Quantum cocktail provides insights on memory control: Experiments based on atoms in a shaken artificial crystal offer insight that might help in the development of future data-storage devices January 26th, 2018

New oxide and semiconductor combination builds new device potential: Researchers integrated oxide two-dimensional electron gases with gallium arsenide and paved the way toward new opto-electrical devices January 10th, 2018

'Quantum material' has shark-like ability to detect small electrical signals December 20th, 2017

Quantum communication

Error-free into the quantum computer age December 15th, 2017

Quantum communications bend to our needs: By changing the wavelengths of entangled photons to those used in telecommunications, researchers see quantum technology take a major leap forward September 28th, 2017

Physicists develop new recipes for design of fast single-photon gun Physicists develop high-speed single-photon sources for quantum computers of the future September 21st, 2017

High-speed quantum memory for photons September 9th, 2017

Govt.-Legislation/Regulation/Funding/Policy

Imaging individual flexible DNA 'building blocks' in 3-D: Berkeley Lab researchers generate first images of 129 DNA structures February 22nd, 2018

'Memtransistor' brings world closer to brain-like computing: Combined memristor and transistor can process information and store memory with one device February 22nd, 2018

Arrowhead Receives Regulatory Clearance to Begin Phase 1 Study of ARO-AAT for Treatment of Alpha-1 Liver Disease February 22nd, 2018

Computers aid discovery of new, inexpensive material to make LEDs with high color quality February 20th, 2018

Possible Futures

Basque researchers turn light upside down February 23rd, 2018

Stiffness matters February 23rd, 2018

Developing reliable quantum computers February 22nd, 2018

Imaging individual flexible DNA 'building blocks' in 3-D: Berkeley Lab researchers generate first images of 129 DNA structures February 22nd, 2018

Chip Technology

Basque researchers turn light upside down February 23rd, 2018

Imaging individual flexible DNA 'building blocks' in 3-D: Berkeley Lab researchers generate first images of 129 DNA structures February 22nd, 2018

'Memtransistor' brings world closer to brain-like computing: Combined memristor and transistor can process information and store memory with one device February 22nd, 2018

Photonic chip guides single photons, even when there are bends in the road February 16th, 2018

Memory Technology

'Memtransistor' brings world closer to brain-like computing: Combined memristor and transistor can process information and store memory with one device February 22nd, 2018

New method enables high-resolution measurements of magnetism February 7th, 2018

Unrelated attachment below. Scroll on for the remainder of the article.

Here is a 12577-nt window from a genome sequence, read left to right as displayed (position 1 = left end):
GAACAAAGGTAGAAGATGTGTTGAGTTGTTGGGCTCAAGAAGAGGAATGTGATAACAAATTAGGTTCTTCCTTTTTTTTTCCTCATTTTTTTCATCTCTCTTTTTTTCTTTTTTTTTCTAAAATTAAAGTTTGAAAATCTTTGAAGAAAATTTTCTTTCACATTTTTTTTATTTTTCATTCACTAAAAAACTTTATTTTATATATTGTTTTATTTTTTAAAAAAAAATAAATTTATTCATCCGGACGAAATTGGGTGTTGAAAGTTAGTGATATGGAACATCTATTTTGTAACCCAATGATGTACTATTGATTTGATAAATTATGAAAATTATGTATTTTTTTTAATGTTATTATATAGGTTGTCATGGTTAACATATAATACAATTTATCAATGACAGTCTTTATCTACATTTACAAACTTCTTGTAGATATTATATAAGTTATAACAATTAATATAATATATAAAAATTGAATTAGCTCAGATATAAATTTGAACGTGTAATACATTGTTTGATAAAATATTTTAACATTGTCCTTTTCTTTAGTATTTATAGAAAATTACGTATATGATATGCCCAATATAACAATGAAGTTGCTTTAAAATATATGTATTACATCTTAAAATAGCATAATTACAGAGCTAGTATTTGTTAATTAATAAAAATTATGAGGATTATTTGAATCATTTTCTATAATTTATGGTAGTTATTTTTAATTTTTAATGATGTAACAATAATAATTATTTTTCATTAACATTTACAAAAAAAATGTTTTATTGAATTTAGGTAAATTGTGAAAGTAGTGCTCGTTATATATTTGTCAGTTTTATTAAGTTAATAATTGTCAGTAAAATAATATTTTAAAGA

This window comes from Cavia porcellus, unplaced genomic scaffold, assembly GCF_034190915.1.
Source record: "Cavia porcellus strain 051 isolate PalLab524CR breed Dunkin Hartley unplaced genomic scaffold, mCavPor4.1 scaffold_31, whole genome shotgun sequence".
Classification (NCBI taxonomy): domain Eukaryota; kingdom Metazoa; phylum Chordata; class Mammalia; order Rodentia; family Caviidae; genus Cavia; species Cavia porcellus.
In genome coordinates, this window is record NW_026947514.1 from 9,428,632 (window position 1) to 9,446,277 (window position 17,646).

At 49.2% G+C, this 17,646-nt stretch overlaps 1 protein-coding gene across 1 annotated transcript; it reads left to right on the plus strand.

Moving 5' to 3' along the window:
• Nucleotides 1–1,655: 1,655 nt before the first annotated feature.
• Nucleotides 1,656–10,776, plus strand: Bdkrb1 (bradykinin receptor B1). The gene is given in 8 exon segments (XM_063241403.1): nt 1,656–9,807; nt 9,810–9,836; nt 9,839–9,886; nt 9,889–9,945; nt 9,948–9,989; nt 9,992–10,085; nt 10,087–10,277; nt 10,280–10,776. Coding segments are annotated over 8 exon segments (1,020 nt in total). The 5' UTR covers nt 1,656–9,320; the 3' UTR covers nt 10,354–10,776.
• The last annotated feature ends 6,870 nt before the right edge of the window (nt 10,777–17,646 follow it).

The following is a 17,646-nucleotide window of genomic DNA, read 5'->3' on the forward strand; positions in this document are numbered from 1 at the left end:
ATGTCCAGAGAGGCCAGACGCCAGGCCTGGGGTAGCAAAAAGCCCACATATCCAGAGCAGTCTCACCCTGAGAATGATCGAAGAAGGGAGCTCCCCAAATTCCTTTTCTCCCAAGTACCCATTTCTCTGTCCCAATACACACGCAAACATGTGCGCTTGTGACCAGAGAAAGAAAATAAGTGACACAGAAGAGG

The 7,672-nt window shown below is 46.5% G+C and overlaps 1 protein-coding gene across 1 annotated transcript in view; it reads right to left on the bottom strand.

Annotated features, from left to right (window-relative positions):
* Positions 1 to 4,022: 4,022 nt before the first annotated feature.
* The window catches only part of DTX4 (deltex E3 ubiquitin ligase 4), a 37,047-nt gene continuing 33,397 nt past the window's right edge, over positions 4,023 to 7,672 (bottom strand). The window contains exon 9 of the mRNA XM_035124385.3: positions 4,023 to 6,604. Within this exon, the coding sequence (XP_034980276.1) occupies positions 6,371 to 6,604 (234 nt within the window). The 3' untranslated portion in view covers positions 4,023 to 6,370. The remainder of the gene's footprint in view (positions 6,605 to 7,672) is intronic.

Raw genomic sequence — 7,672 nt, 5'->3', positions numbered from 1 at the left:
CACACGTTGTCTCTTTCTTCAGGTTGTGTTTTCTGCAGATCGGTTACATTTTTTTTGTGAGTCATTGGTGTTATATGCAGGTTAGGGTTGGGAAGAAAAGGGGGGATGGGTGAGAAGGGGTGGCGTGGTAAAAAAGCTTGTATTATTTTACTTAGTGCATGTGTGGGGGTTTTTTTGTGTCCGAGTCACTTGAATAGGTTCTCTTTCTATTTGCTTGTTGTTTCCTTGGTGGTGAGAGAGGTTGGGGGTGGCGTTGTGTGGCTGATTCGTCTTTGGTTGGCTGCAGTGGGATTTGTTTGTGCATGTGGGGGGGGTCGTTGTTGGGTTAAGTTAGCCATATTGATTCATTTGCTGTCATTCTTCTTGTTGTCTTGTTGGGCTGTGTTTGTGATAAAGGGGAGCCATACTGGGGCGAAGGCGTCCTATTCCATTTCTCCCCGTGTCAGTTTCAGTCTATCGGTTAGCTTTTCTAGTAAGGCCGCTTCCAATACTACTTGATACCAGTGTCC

Quantum cocktail provides insights on memory control: Experiments based on atoms in a shaken artificial crystal offer insight that might help in the development of future data-storage devices January 26th, 2018

Thanks for the memory: NIST takes a deep look at memristors January 20th, 2018

Quantum Computing

Developing reliable quantum computers February 22nd, 2018

Unconventional superconductor may be used to create quantum computers of the future: They have probably succeeded in creating a topological superconductor February 19th, 2018

New silicon chip for helping build quantum computers and securing our information February 8th, 2018

Quantum algorithm could help AI think faster: Researchers in Singapore, Switzerland and the UK present a quantum speed-up for machine learning February 2nd, 2018

Optical computing/Photonic computing

Basque researchers turn light upside down February 23rd, 2018

Photonic chip guides single photons, even when there are bends in the road February 16th, 2018

Researchers from TU Delft combine spintronics and nanophotonics in 2-D material January 25th, 2018

Researchers use sound waves to advance optical communication January 22nd, 2018

Discoveries

Basque researchers turn light upside down February 23rd, 2018

Histology in 3-D: New staining method enables Nano-CT imaging of tissue samples February 22nd, 2018

Developing reliable quantum computers February 22nd, 2018

Imaging individual flexible DNA 'building blocks' in 3-D: Berkeley Lab researchers generate first images of 129 DNA structures February 22nd, 2018

Announcements

Basque researchers turn light upside down February 23rd, 2018

Stiffness matters February 23rd, 2018

Histology in 3-D: New staining method enables Nano-CT imaging of tissue samples February 22nd, 2018

Developing reliable quantum computers February 22nd, 2018

Interviews/Book Reviews/Essays/Reports/Podcasts/Journals/White papers

Basque researchers turn light upside down February 23rd, 2018

Stiffness matters February 23rd, 2018

Histology in 3-D: New staining method enables Nano-CT imaging of tissue samples February 22nd, 2018

Developing reliable quantum computers February 22nd, 2018

Military

Graphene on toast, anyone? Rice University scientists create patterned graphene onto food, paper, cloth, cardboard February 13th, 2018

Silk fibers could be high-tech ‘natural metamaterials’ January 31st, 2018

Researchers use sound waves to advance optical communication January 22nd, 2018

New Method Uses DNA, Nanoparticles and Top-Down Lithography to Make Optically Active Structures: Technique could lead to new classes of materials that can bend light, such as for those used in cloaking devices January 18th, 2018

Photonics/Optics/Lasers

Basque researchers turn light upside down February 23rd, 2018

Photonic chip guides single photons, even when there are bends in the road February 16th, 2018

Rutgers-Led Innovation Could Spur Faster, Cheaper, Nano-Based Manufacturing: Scalable and cost-effective manufacturing of thin film devices February 14th, 2018

Understanding brain functions using upconversion nanoparticles: Researchers can now send light deep into the brain to study neural activities February 14th, 2018

NanoNews-Digest
The latest news from around the world, FREE



  Premium Products
NanoNews-Custom
Only the news you want to read!
 Learn More
NanoStrategies
Full-service, expert consulting
 Learn More











ASP
Nanotechnology Now Featured Books




NNN

The Hunger Project